How does the variable output work on a CD player?

Discussion in 'Playback Devices' started by RobWil, May 7, 2003.

  1. RobWil

    RobWil Supporting Actor

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    I have a CD player with variable output. When I had it connected directly to a power amp I did not know at the time that you're not supposed to use the fixed output for this.
    So how does it work when I connect directly to the amp with the variable output? Exactly what am I adjusting with the variable control? The signal strength? How would I connect the CD player if I'm using two bridged amps?
     
  2. Wayne A. Pflughaupt

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    The variable output jacks have a volume attenuator that reduces the voltage of the output signal. There should be either a volume knob on the face of the CD player, or provisions to adjust it from the remote. If you’re using two bridged amps, you connect one output (L or R) to each amp. The amp's manual will tell you how to connect when in bridged mode.

    Regards,
    Wayne A. Pflughaupt
     
  3. RobWil

    RobWil Supporting Actor

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    One of my CD players has a problem with the fixed outputs.
    Are there any issues to consider when using the variable output connected to a pre-amp (receiver)??? Where do I set the attenuator on the cd player. I have noticed when I set it to the lowest setting and use strictly the attenuator on the receiver I seem to get no or little sound from the right channel. I have to set it at least half way. I know there is probably an optimum signal level to the pre-amp but does this vary between pre-amps and how do I know what the signal level is at various attenuator postions?
    I have found a few articles where the authors seem to discourage the use of the variable output, but this is usually associated with bypassing the pre-amp and connecting directly to an amp. Something about cheaper parts in the variable output circuitry. But what about using the variable output through a preamp?? Any comments?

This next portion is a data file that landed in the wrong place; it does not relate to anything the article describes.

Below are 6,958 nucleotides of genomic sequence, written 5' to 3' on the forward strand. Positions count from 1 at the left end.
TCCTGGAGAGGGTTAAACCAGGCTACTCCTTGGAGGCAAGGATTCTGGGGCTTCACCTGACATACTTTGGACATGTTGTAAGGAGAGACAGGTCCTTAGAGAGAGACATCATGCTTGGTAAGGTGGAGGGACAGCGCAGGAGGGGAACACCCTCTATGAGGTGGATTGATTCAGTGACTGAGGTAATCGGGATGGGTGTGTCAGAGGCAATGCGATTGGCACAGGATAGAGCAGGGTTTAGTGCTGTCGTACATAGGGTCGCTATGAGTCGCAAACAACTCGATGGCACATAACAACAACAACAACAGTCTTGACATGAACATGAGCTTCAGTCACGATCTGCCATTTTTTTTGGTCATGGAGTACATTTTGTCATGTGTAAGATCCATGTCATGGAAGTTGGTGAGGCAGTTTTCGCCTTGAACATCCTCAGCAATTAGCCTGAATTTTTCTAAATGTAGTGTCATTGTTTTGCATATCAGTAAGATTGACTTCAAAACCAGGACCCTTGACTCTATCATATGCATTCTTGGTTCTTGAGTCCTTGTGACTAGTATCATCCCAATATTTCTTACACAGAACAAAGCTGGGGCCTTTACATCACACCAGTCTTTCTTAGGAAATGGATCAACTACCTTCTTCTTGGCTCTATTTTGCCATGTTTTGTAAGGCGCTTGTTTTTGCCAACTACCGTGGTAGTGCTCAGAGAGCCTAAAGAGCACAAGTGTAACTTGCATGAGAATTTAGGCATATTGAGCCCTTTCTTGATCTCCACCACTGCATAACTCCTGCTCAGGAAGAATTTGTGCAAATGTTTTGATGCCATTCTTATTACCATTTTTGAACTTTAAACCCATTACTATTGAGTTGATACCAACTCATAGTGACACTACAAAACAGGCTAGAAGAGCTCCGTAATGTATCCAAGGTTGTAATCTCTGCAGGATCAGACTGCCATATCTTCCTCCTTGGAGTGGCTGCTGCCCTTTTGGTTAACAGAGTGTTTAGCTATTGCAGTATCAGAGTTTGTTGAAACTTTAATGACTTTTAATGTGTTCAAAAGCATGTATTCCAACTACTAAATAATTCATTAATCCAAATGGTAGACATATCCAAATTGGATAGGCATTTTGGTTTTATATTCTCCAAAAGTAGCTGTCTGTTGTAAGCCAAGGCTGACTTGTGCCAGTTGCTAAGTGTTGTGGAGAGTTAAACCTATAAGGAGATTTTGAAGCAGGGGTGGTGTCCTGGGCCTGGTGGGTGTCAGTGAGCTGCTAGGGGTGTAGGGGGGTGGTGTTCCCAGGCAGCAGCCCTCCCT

4. RobWil

    RobWil Supporting Actor

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    OK....I subsequently found an article which stated that the fixed output is a fixed 2V output whereas the variable is 0-2V. So I'm assuming I would set the attenuator to maximum, but I guess I'm still introducing some additional circuitry which would not be present using the fixed output?
     
  5. Reginald Trent

    Reginald Trent Screenwriter

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    In layman's terms a variable output is a volume control that allows you to adjust the output. This can be very useful when running straight to a amp without volume controls.
     
  6. BruceD

    BruceD Screenwriter

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    Rob,

    I would be very careful here.

    Many CD players control the volume (varaible output jacks) by using digital controls to reduce the bit-precision of the digital-to-analog conversion. i.e. they reduce the quality from the 16 bit source signal down towards 12-bit or less. This tends to mask fine detail in the source recording.

    The way to control output to two amps is to use a preamp (active or passive with remote control if desired) or use some passive volume attenuators on each cable from the fixed CD player outputs to minimize equipment in the signal path.
     
  7. RobWil

    RobWil Supporting Actor

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  8. RobWil

    RobWil Supporting Actor

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    Anybody ever replace their output jacks? I've heard of people upgrading them and such.
     
  9. BruceD

    BruceD Screenwriter

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    Rob,

    I'm not saying you should, so please if you do be careful.

    This is not a recommendation for you to open the player up, but . . . .

    The RCA input jacks can either be directly soldered to a PCB board (with all the other electronics), soldered to a small PCB board for the output connections, or indivudally mounted jacks soldered to the back panel with wires running to the PCB.

    You could, unplug the unit from the wall, open the cover and try to investigate if a soldered connection on the jack has been broken (use a plastic probe of some kind) by gently trying to move the jack (or wires to the jack) inside the case with the probe. Movement usually indicates a broken solder joint, as you inidicated below;

     
  10. RobWil

    RobWil Supporting Actor

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    Thanks Bruce....I've done some electronics repair (seat of my pants) in the past and can use a soldering iron. I'll give it a look. Thanks again.
     
  11. RobWil

    RobWil Supporting Actor

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    Found it! Bigger than s@#t....looks like a questionable soldering job to begin with. Sucker came completely loose. Thanks!
     

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